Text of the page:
Hong Kong to lead Tiananmen mourning despite virus vigil ban

Jerome Taylor, Su Xinqi - Agence France-Presse
Hong Kong to lead Tiananmen mourning despite virus vigil ban
Police officers stand guard in front of Tiananmen gate on the eve of the 31st anniversary of the June 4, 1989 crackdown on pro-democracy protests, in Beijing on June 3, 2020.
AFP / Greg Baker

HONG KONG, China — Hong Kong will Thursday lead global remembrance of China's deadly Tiananmen crackdown, with people lighting candles in neighbourhoods across the restless city after authorities banned a mass vigil because of the coronavirus.

Open discussion of the brutal suppression is forbidden inside China, where hundreds — by some estimates more than a thousand — died when the Communist Party sent tanks on June 4, 1989 to crush a student-led demonstration in Beijing calling for democratic reforms.

But Hong Kongers have kept memories alive for the last three decades by holding a huge annual vigil in a park, the only place inside China were such mass displays of remembrance are possible. 

This year's vigil was forbidden on public health grounds with restrictions placed on more than eight people gathering in public, to combat the coronavirus.

Organisers have instead called for residents to light candles at 8:00 pm (1200 GMT) wherever they happen to be.

"If we are not allowed to light a candle at a rally, we will let the candles be lit across the city," Lee Cheuk-yan, chairman of vigil organisers Hong Kong Alliance, told reporters.

Crowds have swelled at Hong Kong's Tiananmen vigils whenever fears spike that Beijing is prematurely stamping out the semi-autonomous city's own cherished freedoms, an issue that has dominated the finance hub for the last 12 months.

The business hub was engulfed by seven straight months of huge and often violent pro-democracy protests last year — rallies that kicked off five days after the last annual vigil.

Security and anthem laws

In response to those protests last month Beijing announced plans to introduce a sweeping national security law covering secession, subversion of state power, terrorism and foreign interference.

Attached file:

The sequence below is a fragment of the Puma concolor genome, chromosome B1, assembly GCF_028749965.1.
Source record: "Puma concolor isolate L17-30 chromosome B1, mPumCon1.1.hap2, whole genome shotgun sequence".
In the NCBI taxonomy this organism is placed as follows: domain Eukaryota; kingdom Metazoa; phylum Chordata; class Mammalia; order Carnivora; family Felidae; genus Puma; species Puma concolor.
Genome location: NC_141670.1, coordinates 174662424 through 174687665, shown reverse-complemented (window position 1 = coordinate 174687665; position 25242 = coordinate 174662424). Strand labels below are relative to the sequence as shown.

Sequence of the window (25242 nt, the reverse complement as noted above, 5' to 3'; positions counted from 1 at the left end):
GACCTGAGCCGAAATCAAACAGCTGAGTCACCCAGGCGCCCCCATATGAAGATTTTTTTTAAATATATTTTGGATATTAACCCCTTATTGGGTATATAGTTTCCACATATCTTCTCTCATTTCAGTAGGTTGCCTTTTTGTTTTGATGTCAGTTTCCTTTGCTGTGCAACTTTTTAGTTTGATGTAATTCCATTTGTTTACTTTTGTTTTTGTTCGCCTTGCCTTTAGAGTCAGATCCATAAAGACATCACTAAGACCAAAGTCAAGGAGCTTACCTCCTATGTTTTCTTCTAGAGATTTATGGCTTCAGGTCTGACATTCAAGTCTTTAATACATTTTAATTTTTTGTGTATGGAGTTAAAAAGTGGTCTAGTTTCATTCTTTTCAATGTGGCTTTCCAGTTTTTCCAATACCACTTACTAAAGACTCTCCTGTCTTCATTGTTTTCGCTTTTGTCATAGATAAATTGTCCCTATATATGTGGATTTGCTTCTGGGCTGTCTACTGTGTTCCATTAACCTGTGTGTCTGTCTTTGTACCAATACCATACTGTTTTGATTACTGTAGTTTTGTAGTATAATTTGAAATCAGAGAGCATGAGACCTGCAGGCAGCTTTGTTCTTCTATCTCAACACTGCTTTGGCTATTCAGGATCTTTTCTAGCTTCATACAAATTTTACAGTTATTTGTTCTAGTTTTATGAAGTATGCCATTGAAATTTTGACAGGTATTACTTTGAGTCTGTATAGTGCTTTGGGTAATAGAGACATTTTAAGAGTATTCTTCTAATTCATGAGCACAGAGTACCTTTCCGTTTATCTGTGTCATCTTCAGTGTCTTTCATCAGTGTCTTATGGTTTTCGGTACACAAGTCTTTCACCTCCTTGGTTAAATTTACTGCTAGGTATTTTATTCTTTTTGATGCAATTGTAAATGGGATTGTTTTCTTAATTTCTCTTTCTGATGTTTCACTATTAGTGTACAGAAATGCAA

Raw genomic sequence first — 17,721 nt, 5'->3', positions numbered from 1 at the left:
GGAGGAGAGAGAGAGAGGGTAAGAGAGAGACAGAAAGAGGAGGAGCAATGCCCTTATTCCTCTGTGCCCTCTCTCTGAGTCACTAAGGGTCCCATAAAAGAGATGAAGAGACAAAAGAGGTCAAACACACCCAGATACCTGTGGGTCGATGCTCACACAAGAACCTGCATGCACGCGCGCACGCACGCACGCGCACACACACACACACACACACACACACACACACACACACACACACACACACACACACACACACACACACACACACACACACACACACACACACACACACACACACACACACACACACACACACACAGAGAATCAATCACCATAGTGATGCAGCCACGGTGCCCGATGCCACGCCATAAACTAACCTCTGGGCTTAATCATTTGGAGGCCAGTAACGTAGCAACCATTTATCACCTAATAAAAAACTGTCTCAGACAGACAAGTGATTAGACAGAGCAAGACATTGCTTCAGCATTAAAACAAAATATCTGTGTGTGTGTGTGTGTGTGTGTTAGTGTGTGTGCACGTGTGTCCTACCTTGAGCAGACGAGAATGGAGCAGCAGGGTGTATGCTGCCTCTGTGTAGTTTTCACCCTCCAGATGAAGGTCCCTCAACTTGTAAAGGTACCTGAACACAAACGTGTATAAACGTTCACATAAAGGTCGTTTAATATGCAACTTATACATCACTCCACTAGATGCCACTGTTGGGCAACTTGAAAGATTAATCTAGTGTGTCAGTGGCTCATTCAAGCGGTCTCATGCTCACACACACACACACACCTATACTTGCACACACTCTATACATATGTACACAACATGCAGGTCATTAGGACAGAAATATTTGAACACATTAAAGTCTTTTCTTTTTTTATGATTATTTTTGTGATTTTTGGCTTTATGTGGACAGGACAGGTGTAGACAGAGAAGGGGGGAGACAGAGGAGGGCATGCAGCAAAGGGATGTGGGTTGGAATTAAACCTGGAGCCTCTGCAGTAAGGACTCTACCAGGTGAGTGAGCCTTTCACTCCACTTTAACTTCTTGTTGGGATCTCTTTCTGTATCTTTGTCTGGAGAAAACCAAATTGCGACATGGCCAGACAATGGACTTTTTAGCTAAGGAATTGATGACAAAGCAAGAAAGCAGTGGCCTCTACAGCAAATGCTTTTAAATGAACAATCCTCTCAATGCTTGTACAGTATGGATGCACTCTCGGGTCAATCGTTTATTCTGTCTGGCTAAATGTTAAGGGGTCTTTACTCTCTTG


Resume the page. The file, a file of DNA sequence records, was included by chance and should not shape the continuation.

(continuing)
China says the law — which will bypass Hong Kong's legislature — is needed to tackle "terrorism" and "separatism" in a restless city it now regards as a direct national security threat.

But opponents, including many Western nations, fear it will bring mainland-style political oppression to a business hub that was supposedly guaranteed freedoms and autonomy for 50 years after its 1997 handover to China from Britain.

Hong Kong's lawmakers are also expected to sign off on another controversial law on Thursday — one punishing insults towards China's national anthem with up to three years in jail.

With the Victoria Park vigil banned, Hong Kongers are organising locally and getting creative.

"We are expecting white candles to be distributed at 100 to 200 spots across Hong Kong," Chiu Yan-loy, a district councillor and alliance member told AFP.

Online groups have sent out maps and lists of more than a dozen districts calling for people to gather for small vigils.

Seven Catholic churches have also announced plans to host a commemorative mass on Thursday evening.

Riot police have moved swiftly against protests forming in recent weeks, citing the coronavirus measures.

Vigils are also planned in neighbouring Taiwan and among the Chinese diaspora in many western countries. 

But in mainland China, Tiananmen is greeted by an information blackout, with censors scrubbing mentions of protests and dissidents often visited by police in the days leading up to June 4.

The candle emoji has been unavailable in recent days on China's Twitter-like Weibo platform. 

On Wednesday, China's foreign ministry described calls by Taiwan for Beijing to apologise for the crackdown as "complete nonsense". 

"The great achievements since the founding of new China over the past 70 or so years fully demonstrates that the developmental path China has chosen is completely correct," spokesman Zhao Lijian told reporters. 



As It Happens
LATEST UPDATE: September 29, 2022 - 1:10pm

Millions march in Hong Kong in a powerful rebuke of an extradition law feared to expose them to China's capricious justice system.

September 29, 2022 - 1:10pm

Former Hong Kong opposition lawmaker Ted Hui was sentenced in absentia on Thursday to three-and-a-half years in jail, after a court found that he misled authorities when fleeing the city.